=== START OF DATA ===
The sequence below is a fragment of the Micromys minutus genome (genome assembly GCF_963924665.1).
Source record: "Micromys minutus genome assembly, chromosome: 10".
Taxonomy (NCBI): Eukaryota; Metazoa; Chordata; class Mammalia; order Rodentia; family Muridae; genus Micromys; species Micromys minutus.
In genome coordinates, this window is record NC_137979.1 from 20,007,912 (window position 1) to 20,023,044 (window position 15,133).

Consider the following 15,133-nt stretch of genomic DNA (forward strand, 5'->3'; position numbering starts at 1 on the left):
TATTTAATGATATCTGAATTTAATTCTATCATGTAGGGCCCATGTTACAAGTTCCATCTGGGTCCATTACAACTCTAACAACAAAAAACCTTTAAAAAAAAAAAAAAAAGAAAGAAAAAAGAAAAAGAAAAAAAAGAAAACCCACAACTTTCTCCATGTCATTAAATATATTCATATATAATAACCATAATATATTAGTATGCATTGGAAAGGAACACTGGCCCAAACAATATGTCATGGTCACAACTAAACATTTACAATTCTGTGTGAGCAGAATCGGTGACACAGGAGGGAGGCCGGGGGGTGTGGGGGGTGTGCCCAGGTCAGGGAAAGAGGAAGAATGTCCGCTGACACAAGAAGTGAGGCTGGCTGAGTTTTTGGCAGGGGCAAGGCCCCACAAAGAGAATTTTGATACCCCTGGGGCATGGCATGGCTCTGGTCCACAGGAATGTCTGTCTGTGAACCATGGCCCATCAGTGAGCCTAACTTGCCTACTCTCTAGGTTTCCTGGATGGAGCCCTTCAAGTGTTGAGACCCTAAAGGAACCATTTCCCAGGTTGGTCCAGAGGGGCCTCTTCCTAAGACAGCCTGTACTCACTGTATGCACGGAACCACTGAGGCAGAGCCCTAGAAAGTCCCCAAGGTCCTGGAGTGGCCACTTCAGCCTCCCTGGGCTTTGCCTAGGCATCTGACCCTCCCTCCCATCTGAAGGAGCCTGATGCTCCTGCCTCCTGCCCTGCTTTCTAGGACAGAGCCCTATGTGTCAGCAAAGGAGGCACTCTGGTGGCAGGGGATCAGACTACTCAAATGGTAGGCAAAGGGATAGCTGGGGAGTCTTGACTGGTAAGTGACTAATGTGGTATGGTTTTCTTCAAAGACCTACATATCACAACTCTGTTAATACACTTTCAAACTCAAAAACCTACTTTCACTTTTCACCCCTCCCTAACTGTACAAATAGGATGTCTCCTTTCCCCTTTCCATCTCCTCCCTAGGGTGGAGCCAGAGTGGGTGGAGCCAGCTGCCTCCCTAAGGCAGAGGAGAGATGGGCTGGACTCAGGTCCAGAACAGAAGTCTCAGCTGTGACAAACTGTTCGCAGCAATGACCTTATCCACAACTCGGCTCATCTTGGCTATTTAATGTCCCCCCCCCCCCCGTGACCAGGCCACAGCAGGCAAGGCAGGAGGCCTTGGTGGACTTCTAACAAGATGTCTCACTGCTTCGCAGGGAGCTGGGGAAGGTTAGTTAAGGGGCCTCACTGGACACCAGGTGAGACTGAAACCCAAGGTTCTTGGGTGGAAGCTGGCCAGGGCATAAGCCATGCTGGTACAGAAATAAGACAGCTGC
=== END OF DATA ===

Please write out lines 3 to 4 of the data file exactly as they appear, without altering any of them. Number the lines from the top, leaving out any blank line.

Taxonomy (NCBI): Eukaryota; Metazoa; Chordata; class Mammalia; order Rodentia; family Muridae; genus Micromys; species Micromys minutus.
In genome coordinates, this window is record NC_137979.1 from 20,007,912 (window position 1) to 20,023,044 (window position 15,133).